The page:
VMware made a decision to use Linux derived drivers to provide the widest variety of support for storage, network and other hardware devices for ESX. Since ESX and specifically the VMkernel is NOT Linux, to accomplish this we built a translation (shim) layer module called vmklinux which sits in between the VMkernel and drivers. This vmklinux module is what enables ESX to function with the linux derived drivers and provides an API which can speak directly to the VMkernel.
(Lam’s post goes on to say that VMware eliminated vmklinux from recent versions of ESXi. Conservancy’s announcement says that “VMware’s current ESXi products infringe” Hellwig’s copyrights. I’m not sure what the source of this discrepancy is.) VMware provides source code for vmklinux and the GPL-licensed LKMs under GPLv2, but maintains that VMkernel and the VMware-produced LKMs are proprietary. Conservancy has published a diagram showing its interpretation of the relationship between these components, as compared to in a typical Linux-based hypervisor: Conservancy Diagram: VMkernel versus typical Linux system No filings from this case are available yet, and VMware has not responded publicly. However, from Lam’s post it seems that VMware believes that the interface between VMkernel and vmklinux creates sufficient separation to render them separate works under copyright law (and thus exempt VMkernel from GPL’s copyleft requirement). This is not the first time that VMware’s virtualization products have been accused of violating the Linux kernel’s copyrights, but it’s the first time they’ve been sued for it. A previous version of ESX came under fire in 2008 for its use of VMkernel in conjunction with Linux, although at that time the relationship seems to have been reversed: Linux booted first, and loaded VMkernel by way of a purpose-built kernel module “shim” called vmnix. No court, in the US or in Germany, has decided the question of how the GPL is implicated in either architecture. But the outcome could have a significant impact on the architectural decisions of companies producing Linux-based products. I’m generally skeptical of clever technical architectures designed to magically separate proprietary components from the GPL software they extend. Such measures often appear “too cute by half,” and may be seen by judges as transparent efforts to circumvent the intent of the FOSS developers, and to free ride off of their hard work.]]]]> ]]>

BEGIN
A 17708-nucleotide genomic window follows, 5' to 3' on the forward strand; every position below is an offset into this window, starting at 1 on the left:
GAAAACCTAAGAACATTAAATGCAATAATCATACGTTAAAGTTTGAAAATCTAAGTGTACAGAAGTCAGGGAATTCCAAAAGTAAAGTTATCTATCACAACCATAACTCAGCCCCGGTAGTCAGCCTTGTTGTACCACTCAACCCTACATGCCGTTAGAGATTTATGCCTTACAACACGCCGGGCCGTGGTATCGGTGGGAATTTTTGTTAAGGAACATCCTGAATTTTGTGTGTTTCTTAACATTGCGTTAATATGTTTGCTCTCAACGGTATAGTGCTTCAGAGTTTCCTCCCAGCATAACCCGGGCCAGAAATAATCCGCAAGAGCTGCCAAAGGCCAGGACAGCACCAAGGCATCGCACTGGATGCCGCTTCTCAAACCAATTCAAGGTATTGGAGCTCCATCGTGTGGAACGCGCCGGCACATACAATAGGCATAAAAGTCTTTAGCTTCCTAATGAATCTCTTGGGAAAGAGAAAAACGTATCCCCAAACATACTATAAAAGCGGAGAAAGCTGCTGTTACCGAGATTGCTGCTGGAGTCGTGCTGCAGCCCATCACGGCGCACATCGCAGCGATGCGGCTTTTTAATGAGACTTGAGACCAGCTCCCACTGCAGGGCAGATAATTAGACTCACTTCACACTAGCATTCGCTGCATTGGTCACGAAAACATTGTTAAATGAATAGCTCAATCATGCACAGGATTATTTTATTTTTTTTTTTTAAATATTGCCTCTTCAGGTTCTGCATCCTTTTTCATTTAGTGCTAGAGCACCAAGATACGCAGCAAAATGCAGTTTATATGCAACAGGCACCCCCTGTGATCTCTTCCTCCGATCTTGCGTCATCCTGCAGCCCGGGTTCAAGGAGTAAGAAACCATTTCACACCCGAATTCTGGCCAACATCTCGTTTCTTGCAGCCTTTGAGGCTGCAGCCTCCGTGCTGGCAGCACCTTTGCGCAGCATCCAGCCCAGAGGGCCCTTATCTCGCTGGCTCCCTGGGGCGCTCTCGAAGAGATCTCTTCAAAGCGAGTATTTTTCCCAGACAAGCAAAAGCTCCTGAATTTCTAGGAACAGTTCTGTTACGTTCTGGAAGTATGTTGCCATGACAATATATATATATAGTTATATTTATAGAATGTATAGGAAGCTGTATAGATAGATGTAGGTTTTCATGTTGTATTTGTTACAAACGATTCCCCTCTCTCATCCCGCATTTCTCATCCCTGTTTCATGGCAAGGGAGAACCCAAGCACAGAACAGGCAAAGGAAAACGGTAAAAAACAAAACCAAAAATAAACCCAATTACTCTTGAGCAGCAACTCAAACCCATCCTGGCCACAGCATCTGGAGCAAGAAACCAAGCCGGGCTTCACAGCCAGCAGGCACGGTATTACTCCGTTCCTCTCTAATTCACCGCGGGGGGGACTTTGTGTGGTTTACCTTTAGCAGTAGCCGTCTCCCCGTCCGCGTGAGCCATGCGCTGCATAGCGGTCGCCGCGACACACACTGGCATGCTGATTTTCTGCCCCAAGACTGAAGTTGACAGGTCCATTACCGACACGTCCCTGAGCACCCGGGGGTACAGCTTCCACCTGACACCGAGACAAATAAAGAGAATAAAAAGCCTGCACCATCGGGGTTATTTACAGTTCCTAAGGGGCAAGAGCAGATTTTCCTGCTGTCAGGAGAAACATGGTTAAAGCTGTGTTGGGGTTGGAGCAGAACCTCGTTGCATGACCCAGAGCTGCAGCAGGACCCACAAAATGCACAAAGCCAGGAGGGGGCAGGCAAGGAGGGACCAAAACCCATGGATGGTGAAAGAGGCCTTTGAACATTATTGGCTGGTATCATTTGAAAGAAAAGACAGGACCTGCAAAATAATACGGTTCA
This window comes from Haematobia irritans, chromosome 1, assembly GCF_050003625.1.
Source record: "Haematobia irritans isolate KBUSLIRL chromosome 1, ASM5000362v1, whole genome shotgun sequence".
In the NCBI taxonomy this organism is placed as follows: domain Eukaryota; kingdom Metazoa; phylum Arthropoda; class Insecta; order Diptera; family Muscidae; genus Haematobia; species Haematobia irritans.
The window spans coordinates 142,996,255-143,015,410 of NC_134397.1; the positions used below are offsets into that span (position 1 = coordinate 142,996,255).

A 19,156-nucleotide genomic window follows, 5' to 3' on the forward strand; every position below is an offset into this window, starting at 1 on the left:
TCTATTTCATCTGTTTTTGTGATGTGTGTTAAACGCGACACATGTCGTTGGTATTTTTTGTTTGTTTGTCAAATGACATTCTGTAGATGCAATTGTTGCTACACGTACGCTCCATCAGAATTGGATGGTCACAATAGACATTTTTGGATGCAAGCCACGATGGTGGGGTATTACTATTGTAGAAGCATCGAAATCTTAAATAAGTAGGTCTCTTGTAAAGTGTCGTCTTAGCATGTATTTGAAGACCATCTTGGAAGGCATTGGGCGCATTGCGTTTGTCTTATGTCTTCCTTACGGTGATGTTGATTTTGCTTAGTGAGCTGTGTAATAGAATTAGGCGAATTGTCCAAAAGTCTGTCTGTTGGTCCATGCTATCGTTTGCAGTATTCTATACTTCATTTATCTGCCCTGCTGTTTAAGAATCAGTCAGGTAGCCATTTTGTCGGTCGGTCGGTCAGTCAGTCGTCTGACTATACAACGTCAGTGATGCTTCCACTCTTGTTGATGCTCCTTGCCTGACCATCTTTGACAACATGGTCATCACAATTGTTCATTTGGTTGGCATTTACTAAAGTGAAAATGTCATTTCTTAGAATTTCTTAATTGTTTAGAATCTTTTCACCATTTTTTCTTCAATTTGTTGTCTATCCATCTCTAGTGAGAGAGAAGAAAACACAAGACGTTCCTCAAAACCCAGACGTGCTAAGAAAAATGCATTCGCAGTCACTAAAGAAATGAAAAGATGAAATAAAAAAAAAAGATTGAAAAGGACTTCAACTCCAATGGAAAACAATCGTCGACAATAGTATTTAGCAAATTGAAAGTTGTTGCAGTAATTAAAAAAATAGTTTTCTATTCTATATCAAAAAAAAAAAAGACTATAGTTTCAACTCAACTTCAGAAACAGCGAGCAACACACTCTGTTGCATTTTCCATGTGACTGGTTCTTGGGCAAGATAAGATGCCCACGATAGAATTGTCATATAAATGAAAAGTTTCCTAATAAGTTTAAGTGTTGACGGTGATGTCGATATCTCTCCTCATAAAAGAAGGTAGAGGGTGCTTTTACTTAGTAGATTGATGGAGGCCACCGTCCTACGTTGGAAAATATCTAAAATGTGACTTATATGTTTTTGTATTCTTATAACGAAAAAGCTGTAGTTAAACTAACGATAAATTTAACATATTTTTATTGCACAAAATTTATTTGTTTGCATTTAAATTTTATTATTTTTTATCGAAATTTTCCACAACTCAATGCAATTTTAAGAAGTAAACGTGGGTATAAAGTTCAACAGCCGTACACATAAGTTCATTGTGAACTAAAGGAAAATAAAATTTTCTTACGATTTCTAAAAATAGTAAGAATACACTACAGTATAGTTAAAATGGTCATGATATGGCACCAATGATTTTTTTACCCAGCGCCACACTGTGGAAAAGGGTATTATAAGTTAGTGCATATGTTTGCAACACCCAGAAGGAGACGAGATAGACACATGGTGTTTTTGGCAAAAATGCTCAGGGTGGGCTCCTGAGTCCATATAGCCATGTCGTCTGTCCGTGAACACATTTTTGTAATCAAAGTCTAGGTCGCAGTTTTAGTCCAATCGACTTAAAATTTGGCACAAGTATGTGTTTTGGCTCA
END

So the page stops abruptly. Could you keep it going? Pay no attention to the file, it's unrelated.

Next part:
Road to Nowhere

In Liminae: The Road to Nowhere

It takes us about six hours to drive to the rural state jail (that’s owned by two judges) the Feds contracted with to hold our client. Accused of computer crimes, he can’t effectively review evidence in jail – there’s no practical access to computers in the gulag. They’ve seized all his assets claiming they’re the ill-gotten gains of crimes the government can’t identify, and their computer forensics – if you can call them that – have no scientific basis and are full of basic errors and typos. In my decade as a federal criminal defense lawyer doing computer cases across the country, I’ve never come across a case where the government was so completely off.

Read More »

Guilty Until Proven Innocent

A defendant’s view from the trenches of federal criminal court This post is originally published to Substack. You can read and follow us there.

Read More »

For media inquiries, please email


©2022 Tor Ekeland Law, PLLC   •

Attorney Advertising   •   Past results do not guarantee future results   •   Licensed in New York